What Message Did The Tenant Really Send About Gender Identity and Mental Illness?
Did The Tenant unintentionally conflate transness and mental illness? Photo by Matthew Murphy, courtesy The Joyce Theater
Last week, Arthur Pita's much-anticipated The Tenant, featuring American Ballet Theatre principal James Whiteside, had its New York City premiere at The Joyce Theater.
Based on the novel by Roland Topor and the 1976 Roman Polanski film, The Tenant follows a man who moves into an apartment that's haunted by its previous occupant (Simone, played by ABT's Cassandra Trenary) who committed suicide. Throughout the show, the man—Trelkovsky, played by Whiteside—slowly transforms into Simone, eventually committing suicide himself.
But some found the show's depiction of a trans-femme character to be troubling. Whether the issues stem from the source material or the production's treatment of it, many thought the end result reinforced transphobic stereotypes about mental illness. We gathered some of the responses from the dance community:
Queer ballet company Ballez responded on Instagram:
I am writing to express my anger and disappointment at the transphobic and shockingly uneducated depiction of a trans femme character in Arthur Pita's
The Tenant at The Joyce Theater this week.
In an era when information about how to appropriately and competently explore trans-related content abound, there is simply no excuse for this ignorant and harmful depiction.
The writing and performance of this role rely upon (and reinforce) harmful, outdated, and transphobic stereotypes.
While it's very disappointing that James Whiteside decided to proceed with this project, it is a reminder that being LG or B does not mean you understand or respect the T. As this case proves, being a cisgendered gay man does not automatically bestow any understanding of transgender issues.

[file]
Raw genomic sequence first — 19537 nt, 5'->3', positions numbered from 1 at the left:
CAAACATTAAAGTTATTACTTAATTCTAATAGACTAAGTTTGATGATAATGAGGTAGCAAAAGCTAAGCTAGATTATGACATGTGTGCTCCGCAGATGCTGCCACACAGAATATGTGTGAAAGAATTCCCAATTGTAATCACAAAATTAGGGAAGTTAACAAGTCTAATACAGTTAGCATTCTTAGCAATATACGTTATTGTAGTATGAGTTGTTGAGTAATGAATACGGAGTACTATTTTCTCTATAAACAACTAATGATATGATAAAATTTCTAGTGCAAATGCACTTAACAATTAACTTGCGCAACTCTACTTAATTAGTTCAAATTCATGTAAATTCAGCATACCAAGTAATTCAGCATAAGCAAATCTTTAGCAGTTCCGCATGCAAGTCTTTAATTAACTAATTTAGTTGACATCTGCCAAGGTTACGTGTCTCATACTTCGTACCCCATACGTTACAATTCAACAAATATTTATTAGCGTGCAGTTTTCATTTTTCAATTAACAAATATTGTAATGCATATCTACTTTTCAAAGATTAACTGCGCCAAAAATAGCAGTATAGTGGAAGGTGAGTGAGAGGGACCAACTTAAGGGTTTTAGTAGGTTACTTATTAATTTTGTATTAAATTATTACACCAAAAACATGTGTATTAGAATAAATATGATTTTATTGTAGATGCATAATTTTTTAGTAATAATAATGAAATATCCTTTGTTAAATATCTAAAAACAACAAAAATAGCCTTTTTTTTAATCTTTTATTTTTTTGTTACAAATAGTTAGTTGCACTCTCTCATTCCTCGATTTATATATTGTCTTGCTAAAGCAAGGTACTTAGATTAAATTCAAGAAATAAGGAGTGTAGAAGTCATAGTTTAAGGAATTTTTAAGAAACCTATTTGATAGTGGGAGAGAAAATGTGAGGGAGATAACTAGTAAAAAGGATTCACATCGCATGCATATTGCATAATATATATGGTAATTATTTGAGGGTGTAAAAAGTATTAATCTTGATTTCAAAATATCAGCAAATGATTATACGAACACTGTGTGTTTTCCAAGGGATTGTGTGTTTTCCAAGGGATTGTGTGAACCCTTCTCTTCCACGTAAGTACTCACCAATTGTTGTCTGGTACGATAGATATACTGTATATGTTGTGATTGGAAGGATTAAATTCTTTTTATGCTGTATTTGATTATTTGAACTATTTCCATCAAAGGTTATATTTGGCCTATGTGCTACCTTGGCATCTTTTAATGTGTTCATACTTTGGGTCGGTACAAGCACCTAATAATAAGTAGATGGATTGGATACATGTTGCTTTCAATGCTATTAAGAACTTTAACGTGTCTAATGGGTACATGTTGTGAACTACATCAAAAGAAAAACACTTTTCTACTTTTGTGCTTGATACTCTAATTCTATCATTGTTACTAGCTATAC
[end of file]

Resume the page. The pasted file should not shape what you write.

A review in Critical Dance called out The Tenant's troubling themes:
"However, the greater problem I have with The Tenant is the piece's manifestation of Trelkovsky's descent into madness. Either as a result of his ingrained mental illness, or of circumstances outside his control, he transforms himself into Choule – physically. He becomes a woman – and maybe had that propensity all along (though that's hardly clear). So is the message here that a man who dresses like a woman or "becomes" a woman does so as a result of mental illness (the program note described him as "pathologically" alienated) or of outside forces that compel him to do what he does? Does it matter? And is the further message that the transformation into a woman (including but beyond wearing woman's clothing) is the real horror story, or at the very least a component of it? Somehow I don't think that that's the takeaway that any of the artists involved in the piece intended to provide, but it's there." –Jerry Hochman
Did you see The Tenant? Let us know what you thought about its depiction of gender identity and mental illness in the comments.
James Whiteside (Jayme Thornton for Dance Magazine)
Say you're perpetually impeccable designer Thom Browne. Say you're planning your Spring 2020 Paris menswear show along a "Versailles country club" theme. Say you want a world-class danseur to open the show with some kind of appropriately fabulous choreography.
Who do you call? James Whiteside, of course. On Saturday, the American Ballet Theatre principal—wearing pointe shoes and a glorious pinstriped tutu—kicked off Browne's presentation at the École des Beaux-Arts with a 15-minute, show-stealing solo. Whiteside choreographed the piece himself, with the help of detailed notes from the designer.
I'd been a professional dancer for five years when I realized the pain I'd been feeling in my hip and down my sciatic nerve was not going away. I had been treating it for two years as we dancers do—with regular visits to my masseuse, physical therapy, baths, ice and lots of Aleve—but I never stopped dancing. It finally dawned on me that if I kept going at the speed I was going (which was, well, speedy), the pain would only get more severe and unrelenting, and I might never dance again.
I told myself I'd take two months off, and all would be better.
That first morning when I woke up at 10 am, I had no idea what to do with myself. My life until that moment had been dictated by class and rehearsal, every hour accounted for. How should I fill the huge swath of time ahead of me?